Activate Main Street
Activate Main Street is an initiative designed to re-invigorate both the historic district environment as well as the visitor experience. Old Salem is dedicated to making guests feel welcomed, taken care of, and fully engaged. The issues addressed in this initiative range from restoration efforts, interpretive methodology, wayfinding, and basic welcoming gestures. Starting in December 2016, the staff at Old Salem began culling social media and internal visitor comments along with direct visitor engagement discussions regarding the Old Salem experience. The following core issues were identified (pre-January 2017):
- Not much to do. Nothing seemed open. Only a few buildings were interpreted.
- The historic district seemed vacant, unappealing, and “worn out.” Buildings need restoration work.
- Great difficulty in understanding which buildings were interpreted and which were privately owned.
- The visitor map was not user-friendly and did not convey meaningful information to visitors.
- It is not clear if Moravians owned enslaved individuals.
- Interpretation is boring and “worn out.” Nothing for kids to do.
With these critiques in mind, Old Salem set out to transform the visitor experience in very specific ways:
- Activate Main and Church Streets as a single cohesive experience, guiding visitors with new wayfinding.
- Increase our experience offerings (Trades, Interpreters, Educators, Retail, Old Salem Staff, and Residents).
- Move Old Salem’s visitor experience away from the traditional model of guided tours behind ropes and toward a more de-centralized, individualized, self-guided, tactile, and immersive experience.
- Expand interpretation, narratives, and experiences for those who wouldn’t traditionally visit Old Salem.
- Create new signage and visitor map, thinking of the entire visit as one system.
- Move trades and activities all along Main Street in separate building locations.
- Expand self-guided options; increase interpretive elements.
- Design public fusion experiences that overlap history with expanded contemporary narrative elements.
Significant efforts have been made toward realizing these goals:
- After a nine-month process with the Forsyth County Historic Resources Commission installed 18 historically inspired large sidewalk chalkboards along the almost mile-long Main Street historic district. These signs act as wayfinding elements as well as a new way to form an intimate and chatty exchange of information with the guest.
- Produced an expanded visitor map geared toward the needs of visitors. The map now includes a listing of hands-on experiences and digestible-sized historic facts regarding the district. The new map covers the area from the MESDA circle all the way up to the Old Salem Coffee Pot site.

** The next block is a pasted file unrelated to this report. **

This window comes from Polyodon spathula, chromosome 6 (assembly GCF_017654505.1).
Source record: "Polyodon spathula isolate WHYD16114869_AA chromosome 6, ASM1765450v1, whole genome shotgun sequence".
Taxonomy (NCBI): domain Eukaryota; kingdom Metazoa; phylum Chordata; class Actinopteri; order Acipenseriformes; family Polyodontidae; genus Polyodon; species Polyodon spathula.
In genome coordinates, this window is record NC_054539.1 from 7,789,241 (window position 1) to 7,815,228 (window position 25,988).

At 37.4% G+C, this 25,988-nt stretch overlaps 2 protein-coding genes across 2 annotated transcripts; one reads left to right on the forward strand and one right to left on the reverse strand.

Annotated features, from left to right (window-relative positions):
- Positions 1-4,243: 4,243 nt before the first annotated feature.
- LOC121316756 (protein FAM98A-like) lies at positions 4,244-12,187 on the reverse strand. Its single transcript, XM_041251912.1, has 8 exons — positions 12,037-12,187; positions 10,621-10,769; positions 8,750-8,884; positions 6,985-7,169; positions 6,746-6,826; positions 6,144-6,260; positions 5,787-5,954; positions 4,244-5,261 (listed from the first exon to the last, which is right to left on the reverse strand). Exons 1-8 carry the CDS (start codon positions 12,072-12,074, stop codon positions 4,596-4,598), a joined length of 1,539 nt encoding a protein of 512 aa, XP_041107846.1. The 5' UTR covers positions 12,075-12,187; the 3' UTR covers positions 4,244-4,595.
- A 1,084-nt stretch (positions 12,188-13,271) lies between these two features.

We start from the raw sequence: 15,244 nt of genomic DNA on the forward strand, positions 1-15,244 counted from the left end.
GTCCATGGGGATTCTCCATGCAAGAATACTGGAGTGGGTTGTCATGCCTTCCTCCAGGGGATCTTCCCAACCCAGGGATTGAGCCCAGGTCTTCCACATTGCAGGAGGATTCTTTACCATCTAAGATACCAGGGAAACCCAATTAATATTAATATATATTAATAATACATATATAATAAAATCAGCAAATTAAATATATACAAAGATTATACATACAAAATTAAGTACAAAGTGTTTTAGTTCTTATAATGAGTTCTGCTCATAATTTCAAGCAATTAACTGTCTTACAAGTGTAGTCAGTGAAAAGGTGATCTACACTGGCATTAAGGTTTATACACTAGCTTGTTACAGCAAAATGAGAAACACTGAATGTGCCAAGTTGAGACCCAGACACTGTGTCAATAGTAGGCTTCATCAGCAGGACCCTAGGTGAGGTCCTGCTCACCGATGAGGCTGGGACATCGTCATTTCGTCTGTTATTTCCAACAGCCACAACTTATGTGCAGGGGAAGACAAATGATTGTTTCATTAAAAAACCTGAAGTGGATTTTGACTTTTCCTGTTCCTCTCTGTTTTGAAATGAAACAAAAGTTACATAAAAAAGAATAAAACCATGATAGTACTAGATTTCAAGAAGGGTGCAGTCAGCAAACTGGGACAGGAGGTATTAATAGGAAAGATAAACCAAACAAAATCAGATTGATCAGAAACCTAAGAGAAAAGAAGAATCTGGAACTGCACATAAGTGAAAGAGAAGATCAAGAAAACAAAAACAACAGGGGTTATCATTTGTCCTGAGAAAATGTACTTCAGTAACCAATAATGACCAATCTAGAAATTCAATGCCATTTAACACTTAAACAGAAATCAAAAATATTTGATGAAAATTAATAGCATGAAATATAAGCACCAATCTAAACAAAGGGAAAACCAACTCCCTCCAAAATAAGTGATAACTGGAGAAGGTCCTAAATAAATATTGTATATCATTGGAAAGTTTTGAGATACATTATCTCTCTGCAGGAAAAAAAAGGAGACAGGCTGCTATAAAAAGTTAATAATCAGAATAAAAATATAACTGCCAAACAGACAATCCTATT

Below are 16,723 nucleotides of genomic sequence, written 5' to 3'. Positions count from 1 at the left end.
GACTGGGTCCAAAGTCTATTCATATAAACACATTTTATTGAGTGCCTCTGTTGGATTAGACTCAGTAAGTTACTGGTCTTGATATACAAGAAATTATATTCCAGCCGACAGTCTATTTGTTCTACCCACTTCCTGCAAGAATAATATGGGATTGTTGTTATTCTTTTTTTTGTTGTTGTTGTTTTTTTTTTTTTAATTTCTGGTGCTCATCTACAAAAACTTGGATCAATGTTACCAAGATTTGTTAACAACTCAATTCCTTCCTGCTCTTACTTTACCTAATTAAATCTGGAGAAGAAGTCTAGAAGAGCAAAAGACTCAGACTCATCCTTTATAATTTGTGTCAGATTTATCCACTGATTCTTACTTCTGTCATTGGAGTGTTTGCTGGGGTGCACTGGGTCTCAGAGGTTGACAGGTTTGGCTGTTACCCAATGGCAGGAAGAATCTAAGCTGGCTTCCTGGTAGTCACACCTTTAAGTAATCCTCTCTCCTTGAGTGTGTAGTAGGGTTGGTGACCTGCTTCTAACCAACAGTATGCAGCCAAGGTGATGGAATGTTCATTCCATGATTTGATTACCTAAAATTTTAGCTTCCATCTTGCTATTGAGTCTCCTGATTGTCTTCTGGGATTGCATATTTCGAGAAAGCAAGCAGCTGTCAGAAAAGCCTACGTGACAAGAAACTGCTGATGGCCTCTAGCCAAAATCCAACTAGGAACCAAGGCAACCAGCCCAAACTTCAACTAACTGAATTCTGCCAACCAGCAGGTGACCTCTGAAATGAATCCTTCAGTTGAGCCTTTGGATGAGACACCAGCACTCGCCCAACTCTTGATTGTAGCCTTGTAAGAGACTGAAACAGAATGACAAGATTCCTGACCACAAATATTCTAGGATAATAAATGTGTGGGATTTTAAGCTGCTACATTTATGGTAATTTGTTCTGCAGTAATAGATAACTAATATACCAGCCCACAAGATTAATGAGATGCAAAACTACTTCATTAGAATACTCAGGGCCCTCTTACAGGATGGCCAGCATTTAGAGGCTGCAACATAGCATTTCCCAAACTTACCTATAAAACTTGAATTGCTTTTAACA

- Transformed our interpretation towards tactile, hands-on experiences that engage both kinesthetic and text-based learners of all ages. We have removed all of the literal barriers to our historic spaces and re-staged them with reproductions or artifacts that can be handled.
- Once housed in one building, the craftsman spaces have been moved into multiple buildings along Main Street. These independent, ticketed spots now have an expanded capacity which allows for group tours and large hands-on trades workshops.
- In an attempt to make the historic district more inviting, we have introduced beautiful potted heirloom plants (grown by Old Salem’s horticulture team), new benches, and picnic tables.
- New entrance and exit paths to interpreted buildings are under consideration with needed landscape additions and changes to support these changes. Additions of fencing, gates, small gardens, firepits, and other elements of detritus that can convey habitation will be introduced.
- A new orientation process and path for all school groups has been established. Now student tours begin at MESDA for a decorative arts primer, move to St. Philips African Moravian Church to learn about the narrative of the enslaved in Old Salem, and then the village. This new more cohesive process assures a strong understanding of the fundamental elements that make up the heritage site.
- Regular painting and upkeep are occurring on buildings and landscape features that directly impact the visitor experience.
- Phase I of 901 Marshall Street building has been completed making the building structurally sound and watertight. Phase II will begin with the redesign of the building into an Educational multi-purpose facility housing visible collection storage.
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